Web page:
Fox News Anchors Try to Walk Back Their Defense of Roger Ailes

Greta Van Susteren Leaving Fox News
AP Photo/Charles Dharapak, File

A parade of Fox News personnel came to Roger Ailes’ aid back in July after Gretchen Carlson, a former anchor at the network, accused him of sexual harassment. Now that same procession – led by a current Fox News anchor and one who recently departed – seems poised to walk itself backwards.

Greta Van Susteren and Geraldo Rivera were two of the 21st Century Fox-owned cable-news outlet’s most prominent members to defend Ailes quickly after Carlson filed a lawsuit alleging he had demoted and sexually harassed her. Within the last 24 hours, both have backed off of earlier statements.

“I regret that Roger Ailes was not supervised by those in a public corporation who had the duty to supervise him. This included his seniors, the CFO’s of both Fox News Channel and 21CF (and its predecessor NewsCorp), the Board of Directors and what I assume this public corporation had, outside auditors,” said Van Susteren in a Facebook post Friday.  “Roger resigned two days later when it became apparent that Gretchen was not alone in alleging abhorrent behavior behind his closed doors. Now I am filled with regret for stubbornly discounting their various allegations,” said Rivera via Facebook Thursday night.

Other Fox News anchors who staunchly defended Ailes include Bill O’Reilly, who proclaimed on NBC’s “Late Night with Seth Meyers” that “I stand with Roger”; Maria Bartiromo, who told Variety that a culture of sexual harassment was “just not in keeping with what I know” about Fox News; and Sean Hannity, who proclaimed the entire l’affaire Ailes to be “BS” in a Twitter post. Ainsley Earhardt, Sandra Smith, Martha MacCallum and Kimberly Guilfoyle also made public remarks in the press aligning themselves with Ailes at the time.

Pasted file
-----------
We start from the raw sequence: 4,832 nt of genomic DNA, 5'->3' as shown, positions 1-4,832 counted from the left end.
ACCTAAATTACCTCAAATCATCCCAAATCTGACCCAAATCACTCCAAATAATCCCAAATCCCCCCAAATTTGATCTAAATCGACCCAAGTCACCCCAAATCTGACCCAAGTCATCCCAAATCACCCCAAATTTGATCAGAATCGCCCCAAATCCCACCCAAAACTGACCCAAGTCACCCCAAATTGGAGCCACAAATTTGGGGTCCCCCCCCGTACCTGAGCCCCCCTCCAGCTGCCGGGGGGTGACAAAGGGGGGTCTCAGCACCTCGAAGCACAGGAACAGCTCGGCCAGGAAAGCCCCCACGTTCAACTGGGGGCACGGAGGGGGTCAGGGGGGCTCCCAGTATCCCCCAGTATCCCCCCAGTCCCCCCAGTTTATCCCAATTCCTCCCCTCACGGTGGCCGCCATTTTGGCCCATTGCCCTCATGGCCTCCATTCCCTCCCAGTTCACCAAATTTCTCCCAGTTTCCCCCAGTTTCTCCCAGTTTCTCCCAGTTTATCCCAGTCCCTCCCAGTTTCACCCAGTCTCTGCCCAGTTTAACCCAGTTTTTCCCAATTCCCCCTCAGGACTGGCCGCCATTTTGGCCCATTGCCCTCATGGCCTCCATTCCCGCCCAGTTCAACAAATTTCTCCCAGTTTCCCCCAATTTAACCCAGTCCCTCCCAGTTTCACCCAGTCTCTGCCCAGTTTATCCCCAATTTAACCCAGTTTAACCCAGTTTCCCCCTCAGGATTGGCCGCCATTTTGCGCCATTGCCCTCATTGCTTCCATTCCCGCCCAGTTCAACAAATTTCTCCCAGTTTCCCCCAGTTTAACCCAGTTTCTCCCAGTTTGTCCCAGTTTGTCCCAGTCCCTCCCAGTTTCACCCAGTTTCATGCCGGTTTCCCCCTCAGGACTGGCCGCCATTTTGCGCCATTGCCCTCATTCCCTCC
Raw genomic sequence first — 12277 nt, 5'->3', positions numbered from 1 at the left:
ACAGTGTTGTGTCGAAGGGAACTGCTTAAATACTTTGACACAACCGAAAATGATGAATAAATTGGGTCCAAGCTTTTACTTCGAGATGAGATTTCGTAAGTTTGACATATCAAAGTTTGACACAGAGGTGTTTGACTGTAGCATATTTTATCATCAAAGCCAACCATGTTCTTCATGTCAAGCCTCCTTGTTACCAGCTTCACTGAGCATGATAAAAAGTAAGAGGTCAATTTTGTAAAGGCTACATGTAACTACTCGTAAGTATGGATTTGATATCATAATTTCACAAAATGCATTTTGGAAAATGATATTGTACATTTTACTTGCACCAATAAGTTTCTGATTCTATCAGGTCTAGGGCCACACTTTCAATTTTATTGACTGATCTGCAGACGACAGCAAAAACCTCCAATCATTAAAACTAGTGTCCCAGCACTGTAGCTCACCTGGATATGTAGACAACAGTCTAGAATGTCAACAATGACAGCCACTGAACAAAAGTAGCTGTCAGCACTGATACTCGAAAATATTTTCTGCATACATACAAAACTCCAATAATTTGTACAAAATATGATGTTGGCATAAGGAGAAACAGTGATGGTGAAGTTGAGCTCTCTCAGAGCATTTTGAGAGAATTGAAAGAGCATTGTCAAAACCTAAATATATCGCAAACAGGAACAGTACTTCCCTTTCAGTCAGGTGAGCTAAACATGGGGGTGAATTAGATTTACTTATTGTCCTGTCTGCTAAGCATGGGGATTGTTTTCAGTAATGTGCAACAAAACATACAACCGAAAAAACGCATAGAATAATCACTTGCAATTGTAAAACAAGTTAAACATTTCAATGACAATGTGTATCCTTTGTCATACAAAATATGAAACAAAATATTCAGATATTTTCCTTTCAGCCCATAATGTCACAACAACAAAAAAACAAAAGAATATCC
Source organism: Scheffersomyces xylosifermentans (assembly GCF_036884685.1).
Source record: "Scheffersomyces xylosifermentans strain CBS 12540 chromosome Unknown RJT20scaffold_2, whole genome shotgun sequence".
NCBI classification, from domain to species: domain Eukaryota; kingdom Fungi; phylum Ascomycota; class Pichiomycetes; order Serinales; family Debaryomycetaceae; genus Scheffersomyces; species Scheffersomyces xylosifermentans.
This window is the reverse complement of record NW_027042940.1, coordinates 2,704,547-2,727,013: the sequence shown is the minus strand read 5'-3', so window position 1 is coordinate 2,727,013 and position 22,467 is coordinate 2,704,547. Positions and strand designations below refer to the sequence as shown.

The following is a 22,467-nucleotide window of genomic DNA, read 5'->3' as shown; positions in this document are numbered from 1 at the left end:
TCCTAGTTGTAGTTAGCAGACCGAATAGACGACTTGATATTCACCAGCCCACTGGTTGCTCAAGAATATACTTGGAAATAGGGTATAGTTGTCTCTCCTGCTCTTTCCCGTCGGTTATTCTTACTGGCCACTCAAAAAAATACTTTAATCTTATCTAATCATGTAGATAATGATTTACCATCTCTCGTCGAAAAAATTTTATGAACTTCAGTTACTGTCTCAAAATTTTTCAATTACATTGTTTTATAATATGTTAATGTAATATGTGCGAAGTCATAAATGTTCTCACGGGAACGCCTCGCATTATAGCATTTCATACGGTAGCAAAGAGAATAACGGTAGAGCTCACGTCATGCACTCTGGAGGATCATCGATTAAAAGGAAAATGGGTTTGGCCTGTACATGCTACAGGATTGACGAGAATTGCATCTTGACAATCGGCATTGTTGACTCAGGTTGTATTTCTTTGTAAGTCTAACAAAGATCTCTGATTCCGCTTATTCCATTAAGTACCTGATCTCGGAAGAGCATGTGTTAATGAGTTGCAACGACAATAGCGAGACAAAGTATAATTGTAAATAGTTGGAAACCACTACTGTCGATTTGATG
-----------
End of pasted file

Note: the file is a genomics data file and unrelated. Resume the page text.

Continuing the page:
When the anchors made their remarks, Ailes was still in control of Fox News and many of the sordid details about his behavior had yet to be revealed. Observers took the phalanx of positive comments as a sign that the savvy news executive was still pulling strings from behind the scenes. Now, some of the TV journalists may regret their participation.

“The man we knew as the blustering genius who invented our mighty Fox News Channel is a deceitful, selfish misogynist, if the charges against him are true. And if they are true, then his shame and banishment are well earned,” said Rivera. “We all regret it,” said Van Susteren of not initially giving more credence to Carlson’s claims. Others may wonder if their quick support of Ailes undermines their journalistic credibility.

Rivera and Van Susteren have some reasons to go public. Rivera disclosed that his “uninformed support” of Ailes played a factor in the cancellation of a book deal he had with Harper Collins, a book publisher that is part of News Corp.,  a sister corporation to 21st Century Fox. Van Susteren may be looking for a new job, having parted ways with Fox News Channel earlier this week.

Will other Fox News correspondents scramble to join the new march of  mea culpa? The curious might do well to scan their various accounts on Facebook.